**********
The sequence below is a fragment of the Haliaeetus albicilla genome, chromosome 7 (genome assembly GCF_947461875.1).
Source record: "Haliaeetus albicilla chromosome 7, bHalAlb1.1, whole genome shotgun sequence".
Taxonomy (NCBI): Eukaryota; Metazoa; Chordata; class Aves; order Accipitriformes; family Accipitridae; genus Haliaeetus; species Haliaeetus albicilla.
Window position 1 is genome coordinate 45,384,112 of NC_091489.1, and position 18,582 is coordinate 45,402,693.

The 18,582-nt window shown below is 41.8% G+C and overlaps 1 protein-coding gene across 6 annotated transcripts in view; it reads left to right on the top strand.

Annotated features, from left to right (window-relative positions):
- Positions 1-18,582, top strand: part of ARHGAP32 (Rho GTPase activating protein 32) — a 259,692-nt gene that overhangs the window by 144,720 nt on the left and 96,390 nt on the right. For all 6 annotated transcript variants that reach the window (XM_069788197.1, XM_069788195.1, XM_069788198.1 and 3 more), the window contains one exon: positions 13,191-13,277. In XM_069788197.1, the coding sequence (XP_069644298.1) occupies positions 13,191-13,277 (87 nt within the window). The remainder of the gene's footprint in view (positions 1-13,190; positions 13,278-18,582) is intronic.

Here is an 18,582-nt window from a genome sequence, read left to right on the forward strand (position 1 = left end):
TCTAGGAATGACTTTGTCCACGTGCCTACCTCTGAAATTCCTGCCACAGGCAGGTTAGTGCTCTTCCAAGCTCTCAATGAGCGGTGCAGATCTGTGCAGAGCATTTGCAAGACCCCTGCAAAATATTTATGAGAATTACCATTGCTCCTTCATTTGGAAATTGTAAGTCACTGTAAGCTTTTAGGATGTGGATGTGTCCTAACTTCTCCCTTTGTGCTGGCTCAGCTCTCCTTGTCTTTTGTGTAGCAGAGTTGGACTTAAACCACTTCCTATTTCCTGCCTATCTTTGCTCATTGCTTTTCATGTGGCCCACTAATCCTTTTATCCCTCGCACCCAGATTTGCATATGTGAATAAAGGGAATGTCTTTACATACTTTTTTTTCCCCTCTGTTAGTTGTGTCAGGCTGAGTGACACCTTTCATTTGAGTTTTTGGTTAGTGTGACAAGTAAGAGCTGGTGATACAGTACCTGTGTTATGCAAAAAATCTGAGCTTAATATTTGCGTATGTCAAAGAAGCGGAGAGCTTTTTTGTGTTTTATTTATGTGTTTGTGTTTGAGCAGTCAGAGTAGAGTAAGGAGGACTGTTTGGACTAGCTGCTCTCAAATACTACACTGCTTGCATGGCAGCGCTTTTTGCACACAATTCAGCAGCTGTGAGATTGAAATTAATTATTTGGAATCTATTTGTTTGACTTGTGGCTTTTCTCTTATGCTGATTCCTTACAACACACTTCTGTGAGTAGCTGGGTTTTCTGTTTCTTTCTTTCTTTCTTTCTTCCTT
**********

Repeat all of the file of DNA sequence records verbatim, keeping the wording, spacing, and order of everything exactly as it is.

The sequence below is a fragment of the Haliaeetus albicilla genome, chromosome 7 (genome assembly GCF_947461875.1).
Source record: "Haliaeetus albicilla chromosome 7, bHalAlb1.1, whole genome shotgun sequence".
Taxonomy (NCBI): Eukaryota; Metazoa; Chordata; class Aves; order Accipitriformes; family Accipitridae; genus Haliaeetus; species Haliaeetus albicilla.
Window position 1 is genome coordinate 45,384,112 of NC_091489.1, and position 18,582 is coordinate 45,402,693.

The 18,582-nt window shown below is 41.8% G+C and overlaps 1 protein-coding gene across 6 annotated transcripts in view; it reads left to right on the top strand.

Annotated features, from left to right (window-relative positions):
- Positions 1-18,582, top strand: part of ARHGAP32 (Rho GTPase activating protein 32) — a 259,692-nt gene that overhangs the window by 144,720 nt on the left and 96,390 nt on the right. For all 6 annotated transcript variants that reach the window (XM_069788197.1, XM_069788195.1, XM_069788198.1 and 3 more), the window contains one exon: positions 13,191-13,277. In XM_069788197.1, the coding sequence (XP_069644298.1) occupies positions 13,191-13,277 (87 nt within the window). The remainder of the gene's footprint in view (positions 1-13,190; positions 13,278-18,582) is intronic.

Here is an 18,582-nt window from a genome sequence, read left to right on the forward strand (position 1 = left end):
TCTAGGAATGACTTTGTCCACGTGCCTACCTCTGAAATTCCTGCCACAGGCAGGTTAGTGCTCTTCCAAGCTCTCAATGAGCGGTGCAGATCTGTGCAGAGCATTTGCAAGACCCCTGCAAAATATTTATGAGAATTACCATTGCTCCTTCATTTGGAAATTGTAAGTCACTGTAAGCTTTTAGGATGTGGATGTGTCCTAACTTCTCCCTTTGTGCTGGCTCAGCTCTCCTTGTCTTTTGTGTAGCAGAGTTGGACTTAAACCACTTCCTATTTCCTGCCTATCTTTGCTCATTGCTTTTCATGTGGCCCACTAATCCTTTTATCCCTCGCACCCAGATTTGCATATGTGAATAAAGGGAATGTCTTTACATACTTTTTTTTCCCCTCTGTTAGTTGTGTCAGGCTGAGTGACACCTTTCATTTGAGTTTTTGGTTAGTGTGACAAGTAAGAGCTGGTGATACAGTACCTGTGTTATGCAAAAAATCTGAGCTTAATATTTGCGTATGTCAAAGAAGCGGAGAGCTTTTTTGTGTTTTATTTATGTGTTTGTGTTTGAGCAGTCAGAGTAGAGTAAGGAGGACTGTTTGGACTAGCTGCTCTCAAATACTACACTGCTTGCATGGCAGCGCTTTTTGCACACAATTCAGCAGCTGTGAGATTGAAATTAATTATTTGGAATCTATTTGTTTGACTTGTGGCTTTTCTCTTATGCTGATTCCTTACAACACACTTCTGTGAGTAGCTGGGTTTTCTGTTTCTTTCTTTCTTTCTTTCTTCCTT